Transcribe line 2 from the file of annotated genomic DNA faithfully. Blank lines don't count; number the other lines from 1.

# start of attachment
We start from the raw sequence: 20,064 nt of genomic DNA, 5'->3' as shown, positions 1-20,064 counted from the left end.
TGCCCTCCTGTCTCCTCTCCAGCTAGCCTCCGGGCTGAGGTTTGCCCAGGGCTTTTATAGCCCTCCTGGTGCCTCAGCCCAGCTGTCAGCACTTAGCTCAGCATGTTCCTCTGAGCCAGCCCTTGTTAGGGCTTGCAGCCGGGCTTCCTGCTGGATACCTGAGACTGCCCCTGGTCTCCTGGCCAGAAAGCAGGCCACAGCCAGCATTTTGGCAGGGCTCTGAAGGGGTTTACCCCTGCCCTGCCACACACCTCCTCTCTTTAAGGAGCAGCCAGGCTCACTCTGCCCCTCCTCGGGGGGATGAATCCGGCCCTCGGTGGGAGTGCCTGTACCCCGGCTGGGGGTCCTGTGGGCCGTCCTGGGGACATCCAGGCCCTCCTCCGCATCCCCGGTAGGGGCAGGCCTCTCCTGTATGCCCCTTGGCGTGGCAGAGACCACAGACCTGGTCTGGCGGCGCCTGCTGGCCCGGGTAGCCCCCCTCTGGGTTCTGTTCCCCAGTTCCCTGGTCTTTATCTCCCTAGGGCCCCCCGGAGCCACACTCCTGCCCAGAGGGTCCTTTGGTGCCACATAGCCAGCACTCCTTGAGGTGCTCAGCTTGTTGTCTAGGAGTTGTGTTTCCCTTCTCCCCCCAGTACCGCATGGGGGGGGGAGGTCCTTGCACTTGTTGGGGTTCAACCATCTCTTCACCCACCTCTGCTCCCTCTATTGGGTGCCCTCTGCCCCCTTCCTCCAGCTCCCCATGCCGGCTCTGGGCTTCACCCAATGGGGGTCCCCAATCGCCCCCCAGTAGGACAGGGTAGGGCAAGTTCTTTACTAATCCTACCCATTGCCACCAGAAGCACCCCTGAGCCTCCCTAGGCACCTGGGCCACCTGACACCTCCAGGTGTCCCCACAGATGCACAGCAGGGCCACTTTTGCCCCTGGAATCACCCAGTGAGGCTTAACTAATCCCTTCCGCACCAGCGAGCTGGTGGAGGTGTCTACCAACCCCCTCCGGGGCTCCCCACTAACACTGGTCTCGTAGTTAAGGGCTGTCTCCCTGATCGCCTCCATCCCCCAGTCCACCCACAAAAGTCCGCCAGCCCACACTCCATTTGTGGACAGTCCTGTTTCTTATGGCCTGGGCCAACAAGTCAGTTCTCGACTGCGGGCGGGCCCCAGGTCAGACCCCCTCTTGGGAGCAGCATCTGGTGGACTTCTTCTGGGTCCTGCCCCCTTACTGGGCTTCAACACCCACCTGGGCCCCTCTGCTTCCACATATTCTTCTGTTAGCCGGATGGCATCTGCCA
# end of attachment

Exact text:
TGCCCTCCTGTCTCCTCTCCAGCTAGCCTCCGGGCTGAGGTTTGCCCAGGGCTTTTATAGCCCTCCTGGTGCCTCAGCCCAGCTGTCAGCACTTAGCTCAGCATGTTCCTCTGAGCCAGCCCTTGTTAGGGCTTGCAGCCGGGCTTCCTGCTGGATACCTGAGACTGCCCCTGGTCTCCTGGCCAGAAAGCAGGCCACAGCCAGCATTTTGGCAGGGCTCTGAAGGGGTTTACCCCTGCCCTGCCACACACCTCCTCTCTTTAAGGAGCAGCCAGGCTCACTCTGCCCCTCCTCGGGGGGATGAATCCGGCCCTCGGTGGGAGTGCCTGTACCCCGGCTGGGGGTCCTGTGGGCCGTCCTGGGGACATCCAGGCCCTCCTCCGCATCCCCGGTAGGGGCAGGCCTCTCCTGTATGCCCCTTGGCGTGGCAGAGACCACAGACCTGGTCTGGCGGCGCCTGCTGGCCCGGGTAGCCCCCCTCTGGGTTCTGTTCCCCAGTTCCCTGGTCTTTATCTCCCTAGGGCCCCCCGGAGCCACACTCCTGCCCAGAGGGTCCTTTGGTGCCACATAGCCAGCACTCCTTGAGGTGCTCAGCTTGTTGTCTAGGAGTTGTGTTTCCCTTCTCCCCCCAGTACCGCATGGGGGGGGGAGGTCCTTGCACTTGTTGGGGTTCAACCATCTCTTCACCCACCTCTGCTCCCTCTATTGGGTGCCCTCTGCCCCCTTCCTCCAGCTCCCCATGCCGGCTCTGGGCTTCACCCAATGGGGGTCCCCAATCGCCCCCCAGTAGGACAGGGTAGGGCAAGTTCTTTACTAATCCTACCCATTGCCACCAGAAGCACCCCTGAGCCTCCCTAGGCACCTGGGCCACCTGACACCTCCAGGTGTCCCCACAGATGCACAGCAGGGCCACTTTTGCCCCTGGAATCACCCAGTGAGGCTTAACTAATCCCTTCCGCACCAGCGAGCTGGTGGAGGTGTCTACCAACCCCCTCCGGGGCTCCCCACTAACACTGGTCTCGTAGTTAAGGGCTGTCTCCCTGATCGCCTCCATCCCCCAGTCCACCCACAAAAGTCCGCCAGCCCACACTCCATTTGTGGACAGTCCTGTTTCTTATGGCCTGGGCCAACAAGTCAGTTCTCGACTGCGGGCGGGCCCCAGGTCAGACCCCCTCTTGGGAGCAGCATCTGGTGGACTTCTTCTGGGTCCTGCCCCCTTACTGGGCTTCAACACCCACCTGGGCCCCTCTGCTTCCACATATTCTTCTGTTAGCCGGATGGCATCTGCCA